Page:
• INTRA-MYOCARDIAL ALGINATE HYDROGEL INJECTION ACTS AS A LEFT VENTRICULAR MID-WALL CONSTRAINT IN SWINE. Acta biomaterialia Sack, K. L., Aliotta, E., Choy, J. S., Ennis, D. B., Davies, N., Franz, T., Kassab, G. S., Guccione, J. M. 2020

    Abstract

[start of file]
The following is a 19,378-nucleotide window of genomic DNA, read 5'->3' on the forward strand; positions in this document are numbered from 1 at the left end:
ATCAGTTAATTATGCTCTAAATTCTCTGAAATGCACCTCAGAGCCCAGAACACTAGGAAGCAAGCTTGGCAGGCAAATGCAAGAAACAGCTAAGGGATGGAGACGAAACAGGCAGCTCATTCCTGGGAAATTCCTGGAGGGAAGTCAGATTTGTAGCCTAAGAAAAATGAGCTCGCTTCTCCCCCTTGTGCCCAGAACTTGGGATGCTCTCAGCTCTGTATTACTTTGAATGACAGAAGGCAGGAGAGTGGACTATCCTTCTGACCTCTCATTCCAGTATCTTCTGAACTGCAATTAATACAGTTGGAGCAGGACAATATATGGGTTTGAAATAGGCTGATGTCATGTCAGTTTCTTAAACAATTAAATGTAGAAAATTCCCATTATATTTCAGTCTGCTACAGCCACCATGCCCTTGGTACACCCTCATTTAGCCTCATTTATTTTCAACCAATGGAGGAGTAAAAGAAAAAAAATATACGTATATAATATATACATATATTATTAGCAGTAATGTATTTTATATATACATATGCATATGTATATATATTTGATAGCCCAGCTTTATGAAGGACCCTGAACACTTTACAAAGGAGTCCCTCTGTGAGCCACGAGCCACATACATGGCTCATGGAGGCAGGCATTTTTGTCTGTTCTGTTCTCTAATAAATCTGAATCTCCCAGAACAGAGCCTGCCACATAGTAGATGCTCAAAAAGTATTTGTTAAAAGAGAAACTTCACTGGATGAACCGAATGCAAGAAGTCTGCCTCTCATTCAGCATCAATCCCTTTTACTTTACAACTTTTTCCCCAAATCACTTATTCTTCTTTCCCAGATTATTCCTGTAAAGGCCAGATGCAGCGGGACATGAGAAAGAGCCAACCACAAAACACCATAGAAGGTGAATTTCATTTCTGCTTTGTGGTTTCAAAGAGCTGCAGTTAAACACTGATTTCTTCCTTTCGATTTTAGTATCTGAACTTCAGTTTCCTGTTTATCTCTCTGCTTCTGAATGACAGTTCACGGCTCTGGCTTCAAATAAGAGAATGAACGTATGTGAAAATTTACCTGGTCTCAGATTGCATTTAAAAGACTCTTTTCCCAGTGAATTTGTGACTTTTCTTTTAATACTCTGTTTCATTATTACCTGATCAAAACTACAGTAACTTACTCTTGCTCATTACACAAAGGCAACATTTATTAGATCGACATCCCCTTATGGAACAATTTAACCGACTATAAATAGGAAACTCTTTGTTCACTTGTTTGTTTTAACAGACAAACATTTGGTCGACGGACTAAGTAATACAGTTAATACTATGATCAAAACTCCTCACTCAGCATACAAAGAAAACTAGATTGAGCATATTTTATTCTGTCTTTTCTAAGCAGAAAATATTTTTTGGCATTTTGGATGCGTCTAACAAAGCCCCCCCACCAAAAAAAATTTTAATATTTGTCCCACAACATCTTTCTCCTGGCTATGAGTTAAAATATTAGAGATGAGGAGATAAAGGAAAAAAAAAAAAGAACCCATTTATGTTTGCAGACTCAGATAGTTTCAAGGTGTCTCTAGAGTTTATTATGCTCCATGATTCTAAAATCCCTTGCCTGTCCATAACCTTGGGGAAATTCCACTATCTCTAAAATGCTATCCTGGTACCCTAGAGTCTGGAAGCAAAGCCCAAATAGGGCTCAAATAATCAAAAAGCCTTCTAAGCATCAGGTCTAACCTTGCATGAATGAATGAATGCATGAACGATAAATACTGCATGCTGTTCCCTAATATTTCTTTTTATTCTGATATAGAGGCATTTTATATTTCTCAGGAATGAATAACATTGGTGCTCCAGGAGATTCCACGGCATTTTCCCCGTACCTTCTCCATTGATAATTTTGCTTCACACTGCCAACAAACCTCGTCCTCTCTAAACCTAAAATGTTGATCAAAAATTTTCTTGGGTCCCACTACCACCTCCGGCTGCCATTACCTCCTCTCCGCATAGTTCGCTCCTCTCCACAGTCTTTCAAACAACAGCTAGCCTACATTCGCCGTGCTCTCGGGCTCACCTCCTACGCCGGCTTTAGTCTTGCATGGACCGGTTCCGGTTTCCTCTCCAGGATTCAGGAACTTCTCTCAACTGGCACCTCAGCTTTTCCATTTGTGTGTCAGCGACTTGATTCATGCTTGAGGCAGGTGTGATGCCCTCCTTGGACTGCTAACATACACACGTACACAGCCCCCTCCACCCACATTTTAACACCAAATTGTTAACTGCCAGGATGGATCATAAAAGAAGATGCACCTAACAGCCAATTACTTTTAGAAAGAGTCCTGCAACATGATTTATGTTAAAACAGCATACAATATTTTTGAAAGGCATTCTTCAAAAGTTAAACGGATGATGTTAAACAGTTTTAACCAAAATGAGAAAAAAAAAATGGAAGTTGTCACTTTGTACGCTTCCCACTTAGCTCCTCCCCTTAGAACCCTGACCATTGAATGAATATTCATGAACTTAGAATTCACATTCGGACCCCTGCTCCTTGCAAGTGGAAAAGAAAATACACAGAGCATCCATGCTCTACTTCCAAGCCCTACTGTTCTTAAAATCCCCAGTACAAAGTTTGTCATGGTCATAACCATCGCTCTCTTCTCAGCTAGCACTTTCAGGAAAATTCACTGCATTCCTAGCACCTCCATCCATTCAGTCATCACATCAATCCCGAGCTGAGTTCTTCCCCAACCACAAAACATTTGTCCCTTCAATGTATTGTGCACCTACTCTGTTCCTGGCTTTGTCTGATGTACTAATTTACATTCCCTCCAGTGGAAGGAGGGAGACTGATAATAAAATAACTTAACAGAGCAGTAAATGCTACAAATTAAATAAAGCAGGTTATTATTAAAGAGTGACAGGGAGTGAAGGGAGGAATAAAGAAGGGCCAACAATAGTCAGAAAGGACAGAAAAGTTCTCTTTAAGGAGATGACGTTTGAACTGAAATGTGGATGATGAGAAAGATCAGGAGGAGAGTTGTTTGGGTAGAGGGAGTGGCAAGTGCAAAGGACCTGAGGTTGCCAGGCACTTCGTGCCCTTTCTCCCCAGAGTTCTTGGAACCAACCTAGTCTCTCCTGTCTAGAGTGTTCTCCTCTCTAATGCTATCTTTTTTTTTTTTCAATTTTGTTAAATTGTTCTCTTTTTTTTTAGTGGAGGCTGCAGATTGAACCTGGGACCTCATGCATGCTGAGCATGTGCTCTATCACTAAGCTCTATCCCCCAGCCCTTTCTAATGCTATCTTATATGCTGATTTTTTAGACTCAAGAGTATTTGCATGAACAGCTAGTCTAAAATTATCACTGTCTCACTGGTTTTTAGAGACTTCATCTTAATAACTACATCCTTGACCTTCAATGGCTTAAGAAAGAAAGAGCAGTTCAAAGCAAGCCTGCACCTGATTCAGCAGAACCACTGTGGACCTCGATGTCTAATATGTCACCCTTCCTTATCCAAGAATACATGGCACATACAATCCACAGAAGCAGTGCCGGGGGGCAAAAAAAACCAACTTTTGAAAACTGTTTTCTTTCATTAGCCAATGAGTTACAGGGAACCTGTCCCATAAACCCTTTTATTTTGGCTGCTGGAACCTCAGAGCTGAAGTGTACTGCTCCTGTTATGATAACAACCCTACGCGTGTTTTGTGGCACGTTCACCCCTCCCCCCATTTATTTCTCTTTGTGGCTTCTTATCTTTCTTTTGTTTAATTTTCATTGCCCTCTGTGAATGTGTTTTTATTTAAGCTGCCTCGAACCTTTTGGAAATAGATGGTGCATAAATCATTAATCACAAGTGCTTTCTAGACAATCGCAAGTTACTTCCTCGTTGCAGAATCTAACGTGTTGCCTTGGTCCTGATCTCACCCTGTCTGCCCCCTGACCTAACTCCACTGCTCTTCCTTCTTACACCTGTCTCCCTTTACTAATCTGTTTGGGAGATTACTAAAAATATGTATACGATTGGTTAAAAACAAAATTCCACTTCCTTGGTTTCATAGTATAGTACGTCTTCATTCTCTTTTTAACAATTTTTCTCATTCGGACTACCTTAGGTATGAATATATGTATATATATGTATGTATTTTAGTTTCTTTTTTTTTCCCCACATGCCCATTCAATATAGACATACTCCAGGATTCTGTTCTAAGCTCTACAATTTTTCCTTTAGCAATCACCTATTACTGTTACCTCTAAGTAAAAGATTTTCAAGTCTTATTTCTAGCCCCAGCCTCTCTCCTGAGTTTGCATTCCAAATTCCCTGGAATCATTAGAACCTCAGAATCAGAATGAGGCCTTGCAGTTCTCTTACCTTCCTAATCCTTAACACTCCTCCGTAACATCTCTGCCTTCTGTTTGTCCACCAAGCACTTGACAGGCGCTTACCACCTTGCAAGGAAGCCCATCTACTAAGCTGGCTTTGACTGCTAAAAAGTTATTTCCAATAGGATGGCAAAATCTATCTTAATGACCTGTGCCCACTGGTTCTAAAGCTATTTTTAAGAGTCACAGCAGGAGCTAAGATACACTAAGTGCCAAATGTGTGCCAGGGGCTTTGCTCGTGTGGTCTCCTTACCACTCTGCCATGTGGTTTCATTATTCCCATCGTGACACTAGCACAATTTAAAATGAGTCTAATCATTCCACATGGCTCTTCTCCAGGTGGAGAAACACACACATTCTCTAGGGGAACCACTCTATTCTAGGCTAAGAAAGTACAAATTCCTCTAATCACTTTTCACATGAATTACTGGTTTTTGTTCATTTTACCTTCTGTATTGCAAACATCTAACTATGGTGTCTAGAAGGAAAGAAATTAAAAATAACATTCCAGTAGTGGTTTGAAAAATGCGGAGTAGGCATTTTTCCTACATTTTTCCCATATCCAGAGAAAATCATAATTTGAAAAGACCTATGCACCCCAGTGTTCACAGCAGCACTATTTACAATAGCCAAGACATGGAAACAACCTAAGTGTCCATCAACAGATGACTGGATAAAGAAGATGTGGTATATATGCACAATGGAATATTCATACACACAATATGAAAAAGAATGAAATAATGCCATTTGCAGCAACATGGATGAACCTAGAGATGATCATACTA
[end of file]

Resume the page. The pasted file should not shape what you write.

Despite positive initial outcomes emerging from preclinical and early clinical investigation of alginate hydrogel injection therapy as a treatment for heart failure, the lack of knowledge about the mechanism of action remains a major shortcoming that limits the efficacy of treatment design. To identify the mechanism of action, we examined previously unobtainable measurements of cardiac function from in vivo, ex vivo, and in silico states of clinically relevant heart failure (HF) in large animals. High-resolution ex vivo magnetic resonance imaging and histological data were used along with state-of-the-art subject-specific computational model simulations. Ex vivo data were incorporated in detailed geometric computational models for swine hearts in health (n=5), ischemic HF (n=5), and ischemic HF treated with alginate hydrogel injection therapy (n=5). Hydrogel injection therapy mitigated elongation of sarcomere lengths (1.66 ± 0.15mum [treated] vs. 1.79 ± 0.16mum [untreated], p<0.001). Systolic contractility in treated animals improved substantially (ejection fraction = 43.9 ± 2.6% [treated] vs. 34.7 ± 2.7% [untreated], p<0.01). The in silico models realistically simulated in vivo function with >99% accuracy and predicted small myofiber strain in the vicinity of the solidified hydrogel that was sustained for up to 13 mm away from the implant. These findings suggest that the solidified alginate hydrogel material acts as an LV mid-wall constraint that significantly reduces adverse LV remodeling compared to untreated HF controls without causing negative secondary outcomes to cardiac function. [229 words].